Storms, Nail Polish and Salmon Patties: Meeting Me (Part 1)
I’ve been posting on this website a couple of times a month for about a year now. I write stuff from my porch swing when I should be working in my house, and at the kitchen counter while supper is burning on the stove, and on the living room couch while my husband is watching dumb stuff on TV. You read it while you are at your desk because work is your other option, and in your bathroom because there is not much else to do there, and on your living room couch because some member of your family is watching dumb stuff on TV.
We have developed a relationship, you and I. And I think it is time you know more about what makes me . . . me.
My favorite color is blue. I think the painting of toenails is a tremendous waste of time. Teaching my kids to drive makes me cuss like a sailor.
I love to watch a storm roll in.
I hate salmon patties.
I am indecisive. But then again, maybe I’m not.
I use few words when I pray. I haven’t had a regular, quiet time in . . . well . . . ever. My job in the body is to remind the other members that God is still in charge and it . . . whatever it is . . . is going to be okay.
I ponder the remarkable things of God. And then, I write about them.
Awhile ago, I pondered the question, “What keeps God from getting bored with being God?”
Since Adam’s first day, God has been taking care of mankind. You would think that, by now, He would be tired of holding the whole world in his hands. You would think that, by now, He would have lost interest in watching over us. Why is He still interacting with us? Surely, He has already experienced everything we have to offer.
Living in the Spirit? Centuries of people have done it.
Walking by faith? Every generation has its heroes.
Prayers of praise and petition? They have never stopped.
Sermons preached? Testimonies given? Missionaries sent? There have been too many to count.
It has all been done. So, after all these years, why is God still calling people to Himself? Why hasn’t He grown tired and bored with what we can do? What is it that keeps Him interested?
I think it is me. (This, of course, applies to you too but I can’t write from inside your head.)
What makes this time and place in history different than the others is me. Today, God can have a relationship with me . . . a small-town, Kentucky girl who sends Him abounding gratitude in the Spring when the trees begin to bloom . . . who prays in church with her eyes open . . . and who worships with the words she writes because, although she can carry a tune, she can’t keep it in only one key.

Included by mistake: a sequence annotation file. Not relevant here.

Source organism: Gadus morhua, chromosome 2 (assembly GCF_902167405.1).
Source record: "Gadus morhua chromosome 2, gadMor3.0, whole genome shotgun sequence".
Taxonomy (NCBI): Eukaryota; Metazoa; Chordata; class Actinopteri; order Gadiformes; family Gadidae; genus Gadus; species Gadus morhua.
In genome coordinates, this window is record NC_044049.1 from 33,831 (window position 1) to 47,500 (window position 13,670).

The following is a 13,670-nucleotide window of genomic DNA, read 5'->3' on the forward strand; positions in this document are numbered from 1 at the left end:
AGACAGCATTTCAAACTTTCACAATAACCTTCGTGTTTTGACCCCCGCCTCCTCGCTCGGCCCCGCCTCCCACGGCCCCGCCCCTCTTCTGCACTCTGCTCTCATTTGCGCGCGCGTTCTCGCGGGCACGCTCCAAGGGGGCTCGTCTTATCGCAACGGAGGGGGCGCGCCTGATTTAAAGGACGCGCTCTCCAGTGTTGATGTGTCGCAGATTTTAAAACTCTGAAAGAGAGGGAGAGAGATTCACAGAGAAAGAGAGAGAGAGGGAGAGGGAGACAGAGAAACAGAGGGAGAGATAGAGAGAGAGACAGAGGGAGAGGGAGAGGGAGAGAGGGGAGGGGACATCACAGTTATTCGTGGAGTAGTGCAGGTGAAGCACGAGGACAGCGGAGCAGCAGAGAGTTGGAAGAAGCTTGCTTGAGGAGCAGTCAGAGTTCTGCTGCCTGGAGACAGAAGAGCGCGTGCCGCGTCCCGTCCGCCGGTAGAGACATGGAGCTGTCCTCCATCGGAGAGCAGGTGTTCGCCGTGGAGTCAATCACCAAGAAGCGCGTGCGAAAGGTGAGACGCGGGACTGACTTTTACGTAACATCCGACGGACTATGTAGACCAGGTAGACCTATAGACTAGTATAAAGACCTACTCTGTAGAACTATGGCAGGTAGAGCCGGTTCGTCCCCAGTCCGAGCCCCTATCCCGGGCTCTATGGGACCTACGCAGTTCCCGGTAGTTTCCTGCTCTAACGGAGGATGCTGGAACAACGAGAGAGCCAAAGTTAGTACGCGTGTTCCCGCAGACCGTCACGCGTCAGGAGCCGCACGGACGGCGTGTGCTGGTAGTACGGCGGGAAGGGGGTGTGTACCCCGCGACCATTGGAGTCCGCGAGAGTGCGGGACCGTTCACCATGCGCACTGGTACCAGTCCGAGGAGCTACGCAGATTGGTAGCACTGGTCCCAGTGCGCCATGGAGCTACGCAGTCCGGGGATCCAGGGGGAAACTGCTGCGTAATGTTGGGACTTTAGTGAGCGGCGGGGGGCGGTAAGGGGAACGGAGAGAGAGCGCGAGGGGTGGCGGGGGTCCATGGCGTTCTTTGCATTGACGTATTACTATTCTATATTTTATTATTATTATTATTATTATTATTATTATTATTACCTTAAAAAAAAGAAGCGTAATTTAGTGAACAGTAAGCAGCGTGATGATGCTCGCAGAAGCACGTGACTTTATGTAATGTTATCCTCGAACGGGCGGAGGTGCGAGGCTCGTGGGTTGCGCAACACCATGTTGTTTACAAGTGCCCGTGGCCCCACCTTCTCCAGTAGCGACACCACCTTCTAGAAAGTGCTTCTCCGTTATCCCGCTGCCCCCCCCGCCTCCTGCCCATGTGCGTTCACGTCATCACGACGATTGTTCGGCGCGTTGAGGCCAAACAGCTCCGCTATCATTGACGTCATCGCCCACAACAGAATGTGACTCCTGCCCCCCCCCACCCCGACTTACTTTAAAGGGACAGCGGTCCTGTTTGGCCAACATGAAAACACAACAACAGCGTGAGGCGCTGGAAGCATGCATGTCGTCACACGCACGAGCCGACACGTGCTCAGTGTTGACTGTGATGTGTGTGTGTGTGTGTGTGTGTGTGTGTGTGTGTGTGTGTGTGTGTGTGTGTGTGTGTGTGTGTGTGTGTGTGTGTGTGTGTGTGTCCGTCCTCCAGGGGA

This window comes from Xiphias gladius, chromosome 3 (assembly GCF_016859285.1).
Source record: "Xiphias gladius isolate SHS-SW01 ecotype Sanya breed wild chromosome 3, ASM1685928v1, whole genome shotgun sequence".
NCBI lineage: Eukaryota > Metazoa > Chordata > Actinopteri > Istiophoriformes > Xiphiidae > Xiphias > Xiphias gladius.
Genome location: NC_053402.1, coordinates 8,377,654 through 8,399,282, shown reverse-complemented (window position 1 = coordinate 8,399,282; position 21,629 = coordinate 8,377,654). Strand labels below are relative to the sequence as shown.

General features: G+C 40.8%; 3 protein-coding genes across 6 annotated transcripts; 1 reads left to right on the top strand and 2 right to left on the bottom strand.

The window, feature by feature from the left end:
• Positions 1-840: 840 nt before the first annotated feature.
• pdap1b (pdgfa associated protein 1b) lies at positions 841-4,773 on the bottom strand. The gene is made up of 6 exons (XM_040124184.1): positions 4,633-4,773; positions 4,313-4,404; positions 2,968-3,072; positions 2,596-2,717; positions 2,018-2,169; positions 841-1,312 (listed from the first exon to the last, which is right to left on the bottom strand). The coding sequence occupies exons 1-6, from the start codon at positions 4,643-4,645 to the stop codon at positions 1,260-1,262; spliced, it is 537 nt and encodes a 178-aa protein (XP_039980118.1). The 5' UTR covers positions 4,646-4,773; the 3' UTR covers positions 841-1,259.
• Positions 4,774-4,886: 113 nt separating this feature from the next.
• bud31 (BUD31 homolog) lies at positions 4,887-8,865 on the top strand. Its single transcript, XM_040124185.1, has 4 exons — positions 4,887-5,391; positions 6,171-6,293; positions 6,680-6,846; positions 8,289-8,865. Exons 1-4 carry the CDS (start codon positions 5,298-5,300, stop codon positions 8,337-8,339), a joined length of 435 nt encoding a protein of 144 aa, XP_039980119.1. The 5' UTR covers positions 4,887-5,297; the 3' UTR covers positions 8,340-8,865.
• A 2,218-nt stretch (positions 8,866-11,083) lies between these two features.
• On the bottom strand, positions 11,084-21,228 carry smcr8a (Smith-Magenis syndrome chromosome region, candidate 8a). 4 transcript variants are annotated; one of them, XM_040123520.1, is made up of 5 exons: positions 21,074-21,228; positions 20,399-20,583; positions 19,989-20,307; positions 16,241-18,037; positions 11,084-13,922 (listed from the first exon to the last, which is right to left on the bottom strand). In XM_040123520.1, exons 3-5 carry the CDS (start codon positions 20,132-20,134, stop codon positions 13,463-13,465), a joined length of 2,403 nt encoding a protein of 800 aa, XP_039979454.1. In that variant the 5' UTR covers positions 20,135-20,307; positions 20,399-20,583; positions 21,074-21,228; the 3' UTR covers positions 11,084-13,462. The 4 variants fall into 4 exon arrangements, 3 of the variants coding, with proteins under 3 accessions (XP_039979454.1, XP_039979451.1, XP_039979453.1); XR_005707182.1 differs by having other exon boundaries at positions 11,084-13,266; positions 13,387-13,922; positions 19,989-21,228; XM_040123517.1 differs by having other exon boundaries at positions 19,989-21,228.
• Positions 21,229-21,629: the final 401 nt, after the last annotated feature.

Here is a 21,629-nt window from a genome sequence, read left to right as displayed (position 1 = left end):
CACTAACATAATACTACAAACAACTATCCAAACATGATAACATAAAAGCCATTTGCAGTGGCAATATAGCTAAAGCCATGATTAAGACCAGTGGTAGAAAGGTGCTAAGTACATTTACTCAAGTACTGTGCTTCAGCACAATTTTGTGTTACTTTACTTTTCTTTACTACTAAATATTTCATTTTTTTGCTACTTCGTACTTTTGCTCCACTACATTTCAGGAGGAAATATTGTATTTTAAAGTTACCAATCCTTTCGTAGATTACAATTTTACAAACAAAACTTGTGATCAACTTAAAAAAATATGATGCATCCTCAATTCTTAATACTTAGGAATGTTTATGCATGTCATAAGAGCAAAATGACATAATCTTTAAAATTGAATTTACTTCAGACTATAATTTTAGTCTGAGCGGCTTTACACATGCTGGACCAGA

However, for our relationship to be unique for God, it has to be a relationship with the me He created . . . the me He thoughtfully planned and intricately formed in my mother’s womb . . . not with the me who forces myself into a pattern that looks like someone else.
I used to try to impress Him with long, profound prayers. But my mind tended to wander off before my mouth was through. It was more pointless than profound. God never wanted me to pray with eloquence. He created somebody else to do that. All I need is one word. He gave me the understanding that one word uttered goes straight to the throne of God.
Although I often find God in the pages of the Bible, it does not happen during a regular quiet time. He doesn’t seem to mind. He created me to enjoy the color of the sky and the force of a storm. I find Him in those things and I wonder if that gives Him pleasure. Does he enjoy surprising me with glimpses of Himself in the things that I love? Is playing with me what makes today different for Him than all His other days as God?
I wish that I was better at making decisions. He doesn’t care that I am indecisive. I am the child who is always pulling on His robe, interrupting the conversations with His other children, and saying, “Excuse me. Hey, hey, excuse me, Father. Could you tell me one more time what it is I’m supposed to do here?” Not all His kids need Him in just that way.
As a Christian, I want to speak grace well and serve God faithfully. But, frankly, those things have already been done.
The one thing I can offer God that he doesn’t already have and no one else can give Him is the act of enjoying me as he made me to be.
What will it look like? I’m still working that out. But as I learn to be me in the presence of the Lord, I will no longer follow a pattern that doesn’t fit. I won’t speak words that I don’t mean.
And, when I finally sit down at the Father’s banquet table, He will serve me all the things He created me to like and there won’t be a salmon patty anywhere in sight.